A great majority of Colombians chastised the presidential candidates by not casting their votes, due to this “Dirty War” that gained more prominence than any meaningful proposals for socioeconomic change. Of the 32 million people eligible to vote, only 13 million cast their vote. It is very likely that the upcoming election run-off will show an even lower turnout, as Colombians will likely be more interested in watching the World Cup, as it has happened in previous occasions.
Not only could such display of democratic indifference adversely affect turnout in the second round of presidential elections, but it could also threaten the only viable chance Colombia has for peace. Colombians have grown weary of a lengthy peace process. More criminal acts by guerrillas have taken place in the last couple of days. Uribe’s harsh words against the process fuel more uncertainty and resentment between warring parties.
As it was rightly put during the televised debates by all candidates, “peace should not be represented under the figure of Santos, but rather, it should be the supreme goal of all Colombians.
With only two candidates in the running, President Santos may be the best option to carry on a peace process. Although Zuluaga eased his tone on the peace process after defeated Conservative Party candidate Marta Lucía Ramirez backed his candidacy, the heavy influence of Alvaro Uribe is a real force in Colombian politics. Uribe’s ubiquitous image on the Zuluaga campaign and the Democratic Center Party logo that very much resembles Uribe’s 2002 campaign logo is an omen that he would control Zuluaga’s decision-making, potentially taking a negative turn in the peace process.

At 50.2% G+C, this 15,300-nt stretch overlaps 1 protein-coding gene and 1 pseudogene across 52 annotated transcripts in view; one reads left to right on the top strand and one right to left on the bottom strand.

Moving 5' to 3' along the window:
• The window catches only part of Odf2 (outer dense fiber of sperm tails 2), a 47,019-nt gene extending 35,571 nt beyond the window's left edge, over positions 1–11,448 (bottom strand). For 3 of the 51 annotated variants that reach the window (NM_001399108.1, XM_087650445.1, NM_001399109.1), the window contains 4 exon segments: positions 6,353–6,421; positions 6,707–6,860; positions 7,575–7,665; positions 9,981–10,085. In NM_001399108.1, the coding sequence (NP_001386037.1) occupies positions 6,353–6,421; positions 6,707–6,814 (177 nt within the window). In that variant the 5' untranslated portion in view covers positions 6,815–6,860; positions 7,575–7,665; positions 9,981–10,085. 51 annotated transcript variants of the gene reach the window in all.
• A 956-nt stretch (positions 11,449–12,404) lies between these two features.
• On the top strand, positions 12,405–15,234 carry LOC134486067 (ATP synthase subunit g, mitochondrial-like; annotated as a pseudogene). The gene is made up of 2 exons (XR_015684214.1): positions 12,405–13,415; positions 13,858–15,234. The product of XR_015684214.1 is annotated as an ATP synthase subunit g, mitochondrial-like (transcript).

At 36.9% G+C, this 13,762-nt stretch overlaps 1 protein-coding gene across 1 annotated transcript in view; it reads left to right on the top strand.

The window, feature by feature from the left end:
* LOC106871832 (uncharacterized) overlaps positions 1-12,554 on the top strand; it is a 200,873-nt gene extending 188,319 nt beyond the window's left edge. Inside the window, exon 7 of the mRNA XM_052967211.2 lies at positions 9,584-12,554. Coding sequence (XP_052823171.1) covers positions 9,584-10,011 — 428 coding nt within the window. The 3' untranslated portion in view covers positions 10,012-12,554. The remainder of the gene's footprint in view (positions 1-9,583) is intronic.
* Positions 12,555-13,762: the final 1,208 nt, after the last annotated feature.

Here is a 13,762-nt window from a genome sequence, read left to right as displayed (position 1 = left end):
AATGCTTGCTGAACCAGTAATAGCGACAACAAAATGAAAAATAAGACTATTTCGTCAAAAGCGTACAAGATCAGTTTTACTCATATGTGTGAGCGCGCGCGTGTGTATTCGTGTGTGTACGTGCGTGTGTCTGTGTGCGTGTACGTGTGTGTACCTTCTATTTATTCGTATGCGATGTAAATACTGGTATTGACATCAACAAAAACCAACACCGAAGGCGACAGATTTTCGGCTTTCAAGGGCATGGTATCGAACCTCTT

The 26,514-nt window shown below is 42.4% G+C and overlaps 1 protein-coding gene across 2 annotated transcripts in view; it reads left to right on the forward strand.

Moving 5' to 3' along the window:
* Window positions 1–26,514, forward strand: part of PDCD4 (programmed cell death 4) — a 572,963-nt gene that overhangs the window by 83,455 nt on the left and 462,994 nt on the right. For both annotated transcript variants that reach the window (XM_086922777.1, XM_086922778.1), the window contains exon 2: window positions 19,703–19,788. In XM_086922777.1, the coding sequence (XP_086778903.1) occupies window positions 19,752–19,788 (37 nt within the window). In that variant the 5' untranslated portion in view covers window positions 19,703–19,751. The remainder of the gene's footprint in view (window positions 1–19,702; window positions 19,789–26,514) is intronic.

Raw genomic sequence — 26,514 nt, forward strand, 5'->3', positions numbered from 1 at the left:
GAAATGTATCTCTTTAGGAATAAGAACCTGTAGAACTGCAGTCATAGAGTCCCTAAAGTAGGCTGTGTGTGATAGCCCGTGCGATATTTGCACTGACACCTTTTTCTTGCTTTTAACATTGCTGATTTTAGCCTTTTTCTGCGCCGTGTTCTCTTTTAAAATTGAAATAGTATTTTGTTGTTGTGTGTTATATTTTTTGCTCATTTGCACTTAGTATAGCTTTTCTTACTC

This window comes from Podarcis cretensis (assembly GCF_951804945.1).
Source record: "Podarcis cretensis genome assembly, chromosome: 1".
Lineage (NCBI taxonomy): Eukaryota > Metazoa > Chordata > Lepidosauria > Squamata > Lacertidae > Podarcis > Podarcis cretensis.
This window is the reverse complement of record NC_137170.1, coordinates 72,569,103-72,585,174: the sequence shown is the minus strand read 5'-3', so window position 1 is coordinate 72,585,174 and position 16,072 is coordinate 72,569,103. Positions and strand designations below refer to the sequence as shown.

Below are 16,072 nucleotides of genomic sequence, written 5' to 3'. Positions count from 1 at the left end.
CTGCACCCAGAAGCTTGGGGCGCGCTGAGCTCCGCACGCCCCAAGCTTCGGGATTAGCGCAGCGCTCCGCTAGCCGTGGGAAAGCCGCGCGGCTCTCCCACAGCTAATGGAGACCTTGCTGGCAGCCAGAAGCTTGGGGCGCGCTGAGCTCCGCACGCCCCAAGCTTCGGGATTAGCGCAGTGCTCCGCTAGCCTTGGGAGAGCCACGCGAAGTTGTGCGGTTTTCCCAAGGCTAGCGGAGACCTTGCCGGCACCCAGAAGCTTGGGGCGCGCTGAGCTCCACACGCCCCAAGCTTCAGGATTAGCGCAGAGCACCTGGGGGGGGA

Furthermore, the peace process must be comprehensive. It must be tied to other pressing matters such as the economy, access to higher education, control over illegal mining, and better infrastructure, which could potentially bolster stability and enhance lasting peace among its citizens. If a peace process is reached, the military expenditure that takes up over 3 percent of Colombia’s GDP—higher than that of Great Britain and Germany—can be reduced, and the remaining budget can be redirected and allocated to the aforementioned needs. Colombia can invest in their highway grid and seaport restructuration to be more competitive in today’s global economy, given the number of Free Trade Agreements it signed with the U.S. and other Latin American countries. Otherwise, President Santos may be likely to lose a second term at the hands of Zuluaga and his backer Uribe, and chances of peace attainment will take even longer.
Robert Valencia is a New York-based political analyst and is a contributing writer for Global Voices Online.